Translation of the United Nations’ Sustainable Development Goals into te reo Māori a world first

The United Nations’ Sustainable Development Goals (SDGs) are now available in te reo Māori, thanks to staff of Victoria University of Wellington.

Five of the 17 posters showcasing Sustainability Development Goals
Five of the 17 posters showcasing Sustainability Development Goals

“The act of translating the SDGs affords a contextual lens through which we can navigate our progression to a more sustainable future together as New Zealanders,” says Tonya Sweet, Senior Lecturer in Design for Social Innovation at the University’s School of Design.

The United Nations describes the SDGs as the blueprint to achieve a better and more sustainable future for all. The 17 goals address global challenges from poverty and hunger, through to education, sustainable innovation, climate action, and just elections.

An inter-disciplinary team from Victoria University of Wellington has translated them into te reo Māori, and paired this translation with the SDGs in English in the form of colourful posters, which are now on display at the University’s three campuses—Kelburn, Pipitea and Te Aro.

“The parallel events of Toitū te Ao—Sustainability Week and Te Wiki o te reo Māori taking place this week offered a unique opportunity to raise awareness about the UN’s Sustainable Development Goals,” Ms Sweet says.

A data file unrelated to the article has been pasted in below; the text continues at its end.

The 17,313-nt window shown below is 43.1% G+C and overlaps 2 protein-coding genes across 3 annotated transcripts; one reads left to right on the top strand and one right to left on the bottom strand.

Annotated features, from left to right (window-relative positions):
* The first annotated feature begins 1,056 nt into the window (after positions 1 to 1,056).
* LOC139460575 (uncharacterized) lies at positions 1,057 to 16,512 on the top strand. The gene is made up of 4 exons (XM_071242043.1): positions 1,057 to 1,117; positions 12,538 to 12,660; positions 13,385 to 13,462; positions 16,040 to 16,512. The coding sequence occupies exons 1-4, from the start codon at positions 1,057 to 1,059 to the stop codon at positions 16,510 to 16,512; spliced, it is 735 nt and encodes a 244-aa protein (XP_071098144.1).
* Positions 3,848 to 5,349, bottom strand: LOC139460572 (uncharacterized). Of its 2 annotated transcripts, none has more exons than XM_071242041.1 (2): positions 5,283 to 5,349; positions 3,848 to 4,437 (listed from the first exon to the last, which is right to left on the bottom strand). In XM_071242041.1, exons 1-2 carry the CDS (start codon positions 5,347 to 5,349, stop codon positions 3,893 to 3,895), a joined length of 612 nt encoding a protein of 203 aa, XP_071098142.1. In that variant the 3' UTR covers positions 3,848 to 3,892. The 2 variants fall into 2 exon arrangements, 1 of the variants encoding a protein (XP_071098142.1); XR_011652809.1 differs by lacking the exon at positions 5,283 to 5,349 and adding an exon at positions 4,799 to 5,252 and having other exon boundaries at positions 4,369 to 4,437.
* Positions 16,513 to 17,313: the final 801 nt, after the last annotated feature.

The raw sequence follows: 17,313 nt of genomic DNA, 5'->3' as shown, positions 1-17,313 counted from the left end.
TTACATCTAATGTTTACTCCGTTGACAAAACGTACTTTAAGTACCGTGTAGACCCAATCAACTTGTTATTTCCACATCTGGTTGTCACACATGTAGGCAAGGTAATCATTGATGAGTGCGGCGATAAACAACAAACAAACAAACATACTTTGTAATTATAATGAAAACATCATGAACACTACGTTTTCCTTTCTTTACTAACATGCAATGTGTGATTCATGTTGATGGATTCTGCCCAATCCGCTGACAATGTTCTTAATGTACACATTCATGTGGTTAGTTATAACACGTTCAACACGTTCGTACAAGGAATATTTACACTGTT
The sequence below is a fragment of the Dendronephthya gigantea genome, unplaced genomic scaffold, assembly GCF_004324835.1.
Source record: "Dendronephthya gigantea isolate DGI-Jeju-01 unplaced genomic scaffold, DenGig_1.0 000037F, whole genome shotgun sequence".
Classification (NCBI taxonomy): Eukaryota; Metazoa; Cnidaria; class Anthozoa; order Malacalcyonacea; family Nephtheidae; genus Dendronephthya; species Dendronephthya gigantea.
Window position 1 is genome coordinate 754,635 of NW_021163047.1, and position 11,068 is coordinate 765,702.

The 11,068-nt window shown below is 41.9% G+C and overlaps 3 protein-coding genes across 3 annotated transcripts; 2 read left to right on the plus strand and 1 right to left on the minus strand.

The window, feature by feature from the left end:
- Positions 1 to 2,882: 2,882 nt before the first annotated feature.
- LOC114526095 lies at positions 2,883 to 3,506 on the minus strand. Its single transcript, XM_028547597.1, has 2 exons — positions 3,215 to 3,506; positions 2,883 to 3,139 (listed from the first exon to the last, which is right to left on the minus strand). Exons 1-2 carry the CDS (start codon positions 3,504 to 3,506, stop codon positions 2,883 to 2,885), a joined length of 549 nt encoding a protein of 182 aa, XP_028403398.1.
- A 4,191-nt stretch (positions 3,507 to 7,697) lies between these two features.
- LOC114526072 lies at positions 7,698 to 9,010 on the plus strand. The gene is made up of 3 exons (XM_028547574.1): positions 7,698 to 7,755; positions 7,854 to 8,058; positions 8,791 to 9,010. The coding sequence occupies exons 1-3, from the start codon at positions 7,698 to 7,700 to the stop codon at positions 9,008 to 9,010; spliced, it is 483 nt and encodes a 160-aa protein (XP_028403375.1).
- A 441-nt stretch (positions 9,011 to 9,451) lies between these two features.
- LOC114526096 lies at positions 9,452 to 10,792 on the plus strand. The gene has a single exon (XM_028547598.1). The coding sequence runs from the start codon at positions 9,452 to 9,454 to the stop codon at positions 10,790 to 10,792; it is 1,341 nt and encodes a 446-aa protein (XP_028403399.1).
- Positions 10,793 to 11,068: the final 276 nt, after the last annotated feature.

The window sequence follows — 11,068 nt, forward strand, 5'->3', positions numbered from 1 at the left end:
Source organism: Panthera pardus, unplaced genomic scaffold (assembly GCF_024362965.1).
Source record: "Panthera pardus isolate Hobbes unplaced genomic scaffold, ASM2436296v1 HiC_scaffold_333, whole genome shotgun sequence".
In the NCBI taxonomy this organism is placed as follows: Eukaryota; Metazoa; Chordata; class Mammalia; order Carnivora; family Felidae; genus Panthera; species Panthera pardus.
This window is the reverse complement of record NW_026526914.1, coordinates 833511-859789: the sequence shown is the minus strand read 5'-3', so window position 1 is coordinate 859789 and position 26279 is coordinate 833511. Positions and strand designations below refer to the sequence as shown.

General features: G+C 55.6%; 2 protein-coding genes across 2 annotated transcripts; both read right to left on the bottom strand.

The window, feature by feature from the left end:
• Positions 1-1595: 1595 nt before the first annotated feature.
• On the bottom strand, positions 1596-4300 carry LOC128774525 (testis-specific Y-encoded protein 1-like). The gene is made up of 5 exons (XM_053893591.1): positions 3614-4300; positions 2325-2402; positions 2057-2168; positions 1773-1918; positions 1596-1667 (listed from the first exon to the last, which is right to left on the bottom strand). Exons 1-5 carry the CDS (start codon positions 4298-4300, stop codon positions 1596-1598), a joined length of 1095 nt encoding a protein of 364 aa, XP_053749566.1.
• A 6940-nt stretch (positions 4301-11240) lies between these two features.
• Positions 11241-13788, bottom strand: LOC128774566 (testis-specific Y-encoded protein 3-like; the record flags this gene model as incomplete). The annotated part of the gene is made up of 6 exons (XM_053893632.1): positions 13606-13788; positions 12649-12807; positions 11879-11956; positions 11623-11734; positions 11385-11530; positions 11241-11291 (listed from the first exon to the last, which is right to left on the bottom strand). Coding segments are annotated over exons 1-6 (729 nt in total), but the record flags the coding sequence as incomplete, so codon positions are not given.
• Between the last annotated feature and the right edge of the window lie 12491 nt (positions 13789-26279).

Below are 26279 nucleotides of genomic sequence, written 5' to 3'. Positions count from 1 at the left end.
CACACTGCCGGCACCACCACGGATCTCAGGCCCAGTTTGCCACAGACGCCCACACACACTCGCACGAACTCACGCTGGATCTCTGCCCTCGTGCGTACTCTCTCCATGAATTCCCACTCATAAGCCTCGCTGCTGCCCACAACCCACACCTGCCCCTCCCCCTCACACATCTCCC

“We are hopeful that the posters will inspire the University community to act locally in addressing these global challenges.”

The group knows of 33 other language versions of the SDGs, and Assistant Vice-Chancellor (Mātauranga Māori) Associate Professor Meegan Hall is glad to now add te reo Māori to the list in this world first. “We’d like to see a reo Māori version of everything.”

Ms Sweet says, “Seeing the SDGs translated into te reo I am inspired by a new sense of identity and place-based point of orientation in addressing these goals. The translation has a telescoping effect, in which the enormity of these global goals has been transformed to fit within a New Zealand context.”

Associate Professor Hall says three staff from the Office of the Deputy Vice-Chancellor (Māori) worked on the draft translations before they underwent external quality assurance. “We took the approach of using simple words or phrasing, where possible. We wanted them to be understandable, even for people just beginning their reo Māori journeys,” she says.

“Some of the Māori phrasing is broader than the English equivalent, particularly in the case of the SDGs about different aspects of equality. However, we also knew that the reo Māori version would have clear graphics and be displayed alongside the English, adding clarity if there was any confusion for readers.”

The posters can be viewed all week in the Hub on the Kelburn campus, on the mezzanine of Rutherford House on the Pipitea campus, and in the atrium of the Faculty of Architecture and Design in Vivian Street.

The translation to te reo Māori will be included in the United Nations’ online collection in October. They will also be available as PDFs to download via the Sustainability Office and the University’s Māori at Victoria web pages.

Here are the translations:

  • No poverty—Pōhara Kore
  • Zero hunger—Hemokai Kore
  • Good health and wellbeing—Mauri Ora
  • Quality education—Akoranga Pai
  • Gender equality—Mana Taurite
  • Clean water and sanitation—Waiwhakaora
  • Affordable and clean energy—Pūngao Pai
  • Decent work and economic growth—Whai rawa
  • Industry, innovation, and infrastructure—Hanga pai
  • Reduced inequalities—Mana ōrite
  • Sustainable cities and communities—Hapori ora
  • Responsible consumption and production—Mahi tika
  • Climate action—Hiwa āhuarangi
  • Life below water—Oranga moana
  • Life on land—Oranga whenua
  • Peace, justice, and strong institutions—Hohou rongo
  • Partnerships for the goals—Mahi tahi